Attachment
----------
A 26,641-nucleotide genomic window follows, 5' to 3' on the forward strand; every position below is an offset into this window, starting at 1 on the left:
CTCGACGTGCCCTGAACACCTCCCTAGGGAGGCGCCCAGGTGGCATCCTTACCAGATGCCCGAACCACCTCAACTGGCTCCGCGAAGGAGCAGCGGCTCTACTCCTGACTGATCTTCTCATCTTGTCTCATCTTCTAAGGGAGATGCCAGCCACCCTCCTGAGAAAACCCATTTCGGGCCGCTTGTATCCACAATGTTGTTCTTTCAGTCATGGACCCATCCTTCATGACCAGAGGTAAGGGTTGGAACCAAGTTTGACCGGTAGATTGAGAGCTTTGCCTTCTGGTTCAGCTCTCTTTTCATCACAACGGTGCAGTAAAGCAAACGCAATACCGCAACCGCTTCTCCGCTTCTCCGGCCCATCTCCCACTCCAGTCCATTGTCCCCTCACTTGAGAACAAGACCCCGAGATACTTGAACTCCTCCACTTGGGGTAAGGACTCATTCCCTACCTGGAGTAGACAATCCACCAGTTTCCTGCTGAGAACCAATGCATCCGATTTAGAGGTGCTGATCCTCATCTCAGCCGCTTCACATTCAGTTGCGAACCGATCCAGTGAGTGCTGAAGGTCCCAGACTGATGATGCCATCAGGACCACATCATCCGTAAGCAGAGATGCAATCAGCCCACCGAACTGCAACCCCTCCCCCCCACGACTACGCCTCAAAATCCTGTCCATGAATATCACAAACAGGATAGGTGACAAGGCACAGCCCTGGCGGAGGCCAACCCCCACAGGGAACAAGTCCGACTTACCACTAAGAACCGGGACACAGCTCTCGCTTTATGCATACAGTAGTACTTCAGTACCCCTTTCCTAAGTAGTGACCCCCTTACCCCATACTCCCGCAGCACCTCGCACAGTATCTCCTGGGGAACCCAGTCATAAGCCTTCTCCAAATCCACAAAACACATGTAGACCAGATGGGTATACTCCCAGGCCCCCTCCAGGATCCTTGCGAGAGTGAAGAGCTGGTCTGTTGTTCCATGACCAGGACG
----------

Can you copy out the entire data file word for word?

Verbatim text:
A 26,641-nucleotide genomic window follows, 5' to 3' on the forward strand; every position below is an offset into this window, starting at 1 on the left:
CTCGACGTGCCCTGAACACCTCCCTAGGGAGGCGCCCAGGTGGCATCCTTACCAGATGCCCGAACCACCTCAACTGGCTCCGCGAAGGAGCAGCGGCTCTACTCCTGACTGATCTTCTCATCTTGTCTCATCTTCTAAGGGAGATGCCAGCCACCCTCCTGAGAAAACCCATTTCGGGCCGCTTGTATCCACAATGTTGTTCTTTCAGTCATGGACCCATCCTTCATGACCAGAGGTAAGGGTTGGAACCAAGTTTGACCGGTAGATTGAGAGCTTTGCCTTCTGGTTCAGCTCTCTTTTCATCACAACGGTGCAGTAAAGCAAACGCAATACCGCAACCGCTTCTCCGCTTCTCCGGCCCATCTCCCACTCCAGTCCATTGTCCCCTCACTTGAGAACAAGACCCCGAGATACTTGAACTCCTCCACTTGGGGTAAGGACTCATTCCCTACCTGGAGTAGACAATCCACCAGTTTCCTGCTGAGAACCAATGCATCCGATTTAGAGGTGCTGATCCTCATCTCAGCCGCTTCACATTCAGTTGCGAACCGATCCAGTGAGTGCTGAAGGTCCCAGACTGATGATGCCATCAGGACCACATCATCCGTAAGCAGAGATGCAATCAGCCCACCGAACTGCAACCCCTCCCCCCCACGACTACGCCTCAAAATCCTGTCCATGAATATCACAAACAGGATAGGTGACAAGGCACAGCCCTGGCGGAGGCCAACCCCCACAGGGAACAAGTCCGACTTACCACTAAGAACCGGGACACAGCTCTCGCTTTATGCATACAGTAGTACTTCAGTACCCCTTTCCTAAGTAGTGACCCCCTTACCCCATACTCCCGCAGCACCTCGCACAGTATCTCCTGGGGAACCCAGTCATAAGCCTTCTCCAAATCCACAAAACACATGTAGACCAGATGGGTATACTCCCAGGCCCCCTCCAGGATCCTTGCGAGAGTGAAGAGCTGGTCTGTTGTTCCATGACCAGGACG